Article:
Joint pain/ Orthosis

“The orthosis gives patients the security they need”

Emergency treatment with MalleoLoc L3

From Bauerfeind Life Magazin

Story Check To treat patients with recent supination trauma, Dr. med. Klaus Fischer, orthopedist, trauma surgeon, and accident insurance consultant, reaches for the MalleoLoc L3 ankle orthosis from his emergency reserves.

  • The physician always conducts diagnosis by exclusion first to rule out syndesmosis injuries or fractures.
  • For patients without strong swelling, MalleoLoc L3 meets Dr. Fischer’s expectations for emergency treatment. The removable orthosis offers sufficient stability during the initial acute phase and also assists in functional therapy later on.
  • Working together, the L-shell, straps, and integrated compression support counteract the tendency to supinate while providing security.

No day goes by without joint injuries – not even Sunday. To help patients combat pain immediately and ensure they get home safely, Dr. med. Klaus Fischer reaches for the MalleoLoc L3 in his emergency reserves.

Bauerfeind life: How do you proceed when treating ankle joint injuries?

Dr. Fischer: I generally take an X-ray. Diagnosis by exclusion is extremely important for sprains and supination trauma, for instance to keep from overlooking a syndesmosis injury or fracture at the base of metatarsal V. I get a feel for the tenderness and mobility, which is difficult. Of course, the patients are afraid. The same applies when checking for displacement of the talus and performing the talar tilt test. They become very tense during these tests, which makes it difficult to estimate the exact extent of the injury.

The MalleoLoc L3 with removable elements stabilizes and supports early functional therapy.

How do you help them?

Dr. Fischer: If heavy swelling is present , an air-cushioned splint is beneficial at first. But such swelling usually goes away within a few days and exchanging the splint for an orthosis that stabilizes well should be considered. If the swelling is kept in check, all patients with supination trauma are candidates for the MalleoLoc L3, in principle. I think the orthosis is ideal for emergency care – it keeps many options open and provides sufficient protection from the very start. For emergency aid, it is crucial to prevent the tendency to supinate at first , which requires support. The L-shell does exactly that and reduces the tendency to supinate, as do the figure-8 straps. The shell follows the anatomy of the foot , ensuring a good fit.

What else is required for emergency care 1after a sprain?

Dr. Fischer: Functional follow-up treatment always focuses on safety while stepping. I almost never give patients crutches. That wouldn’t be doing them any favors. The goal is for them is to stand on their own two feet – they should be walking! MalleoLoc L3 provides stability in the shoe and supports mobilization.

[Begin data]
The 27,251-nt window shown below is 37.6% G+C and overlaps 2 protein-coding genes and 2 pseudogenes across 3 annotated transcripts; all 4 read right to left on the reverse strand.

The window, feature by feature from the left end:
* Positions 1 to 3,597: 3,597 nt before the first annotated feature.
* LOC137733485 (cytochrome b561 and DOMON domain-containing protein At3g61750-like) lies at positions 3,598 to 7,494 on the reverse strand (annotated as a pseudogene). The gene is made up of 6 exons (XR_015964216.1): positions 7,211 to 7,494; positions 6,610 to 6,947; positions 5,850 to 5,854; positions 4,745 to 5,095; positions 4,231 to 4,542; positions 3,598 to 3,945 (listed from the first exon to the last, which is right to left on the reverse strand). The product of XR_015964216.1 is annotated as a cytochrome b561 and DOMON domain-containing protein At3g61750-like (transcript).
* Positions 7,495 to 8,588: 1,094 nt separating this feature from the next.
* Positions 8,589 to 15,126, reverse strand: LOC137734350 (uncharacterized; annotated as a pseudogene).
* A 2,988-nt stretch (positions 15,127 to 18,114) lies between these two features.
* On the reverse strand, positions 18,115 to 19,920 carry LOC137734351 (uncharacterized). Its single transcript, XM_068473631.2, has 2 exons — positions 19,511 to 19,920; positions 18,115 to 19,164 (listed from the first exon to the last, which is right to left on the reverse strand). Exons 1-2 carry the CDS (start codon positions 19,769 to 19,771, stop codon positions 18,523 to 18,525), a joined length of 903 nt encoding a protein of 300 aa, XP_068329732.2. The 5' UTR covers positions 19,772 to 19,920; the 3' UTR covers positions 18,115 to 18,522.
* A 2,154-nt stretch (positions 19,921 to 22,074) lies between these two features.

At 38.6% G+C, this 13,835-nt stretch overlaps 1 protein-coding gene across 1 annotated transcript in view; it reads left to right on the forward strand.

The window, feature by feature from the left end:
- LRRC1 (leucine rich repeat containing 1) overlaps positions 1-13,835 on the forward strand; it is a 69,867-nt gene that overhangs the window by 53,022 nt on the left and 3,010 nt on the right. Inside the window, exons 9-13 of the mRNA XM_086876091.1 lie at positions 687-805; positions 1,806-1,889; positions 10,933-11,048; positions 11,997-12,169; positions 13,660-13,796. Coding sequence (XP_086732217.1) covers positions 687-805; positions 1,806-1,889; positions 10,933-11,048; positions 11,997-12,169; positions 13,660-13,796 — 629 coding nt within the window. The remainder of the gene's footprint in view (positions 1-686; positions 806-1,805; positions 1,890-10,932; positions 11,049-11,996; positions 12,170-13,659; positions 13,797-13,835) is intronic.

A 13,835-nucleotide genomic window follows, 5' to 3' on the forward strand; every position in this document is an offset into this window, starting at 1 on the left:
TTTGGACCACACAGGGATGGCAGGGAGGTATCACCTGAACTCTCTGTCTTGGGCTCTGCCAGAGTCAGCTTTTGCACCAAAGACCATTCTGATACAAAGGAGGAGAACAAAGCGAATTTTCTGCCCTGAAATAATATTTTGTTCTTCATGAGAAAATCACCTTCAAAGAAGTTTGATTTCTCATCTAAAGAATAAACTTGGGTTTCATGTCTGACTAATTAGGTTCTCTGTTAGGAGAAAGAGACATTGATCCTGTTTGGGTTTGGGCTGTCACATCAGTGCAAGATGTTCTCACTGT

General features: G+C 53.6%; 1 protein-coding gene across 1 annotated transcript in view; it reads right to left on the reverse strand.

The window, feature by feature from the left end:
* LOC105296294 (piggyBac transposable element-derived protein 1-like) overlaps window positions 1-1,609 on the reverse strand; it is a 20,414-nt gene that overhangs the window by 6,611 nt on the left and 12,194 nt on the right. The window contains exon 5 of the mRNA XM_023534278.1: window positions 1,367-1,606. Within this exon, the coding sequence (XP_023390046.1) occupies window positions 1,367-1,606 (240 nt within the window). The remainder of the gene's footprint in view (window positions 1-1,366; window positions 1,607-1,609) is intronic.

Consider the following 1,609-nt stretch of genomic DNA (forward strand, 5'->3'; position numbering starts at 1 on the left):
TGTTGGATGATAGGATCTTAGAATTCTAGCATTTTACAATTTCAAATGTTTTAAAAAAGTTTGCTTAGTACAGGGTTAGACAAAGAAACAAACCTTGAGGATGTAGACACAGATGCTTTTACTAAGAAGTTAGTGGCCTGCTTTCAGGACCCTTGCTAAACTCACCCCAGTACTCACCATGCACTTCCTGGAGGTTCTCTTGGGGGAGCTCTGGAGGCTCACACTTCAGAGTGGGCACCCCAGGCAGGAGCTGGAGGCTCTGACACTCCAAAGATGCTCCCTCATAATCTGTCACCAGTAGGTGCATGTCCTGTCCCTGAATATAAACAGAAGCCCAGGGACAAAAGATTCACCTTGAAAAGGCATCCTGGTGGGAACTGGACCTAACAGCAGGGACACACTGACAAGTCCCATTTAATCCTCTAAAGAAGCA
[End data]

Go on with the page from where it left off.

A compression support is also integrated in the MalleoLoc L3

Dr. Fischer: Yes, and you can definitely rely on the knitted fabric, which demonstrates proprioceptive effects as well as providing compression to reduce swelling. That offers additional stability. The shell and straps are removable, so the degree of stabilization can be adjusted as needed, and the patients have freedom to adapt. This is sensible and well thought out. Ultimately, early functional treatment is what really helps.

Do you have a philosophy for urgent care when it comes to products?

Dr. Fischer: If a patient comes into my office with a fresh ankle joint sprain, it is generally clear that they will not be able to walk far to obtain a product. They need to be given a product right here, that will prevent the risk of further injuries. With MalleoLoc L3, we are on the safe side in most cases.

Do you believe there is a risk of excessive treatment?

Dr. Fischer: We don’t want to over-treat patients, nor do we want to use unnecessary initial treatment such as an air-cushioned splint that would just be replaced later on by the MalleoLoc L3 or an ankle joint support anyway. If we have excluded the possibility of any red flags with a proper diagnosis, an orthosis will give the patient the security they want and need in order to combat their injury. Patients should wear orthoses as long as they are helpful. This is the best kind of early functional treatment.

Images: Udo Schönewald

Related topics

Back Pain/ Orthosis

“The SI joint is a chameleon”

Differential diagnosis with the SacroLoc pelvic brace

Foot problems/ Orthosis

The new benchmark for acute care

AirLoc ankle brace

Arthrosis/ Orthosis

Ways to combat pain

Options for treating osteoarthritis of the knee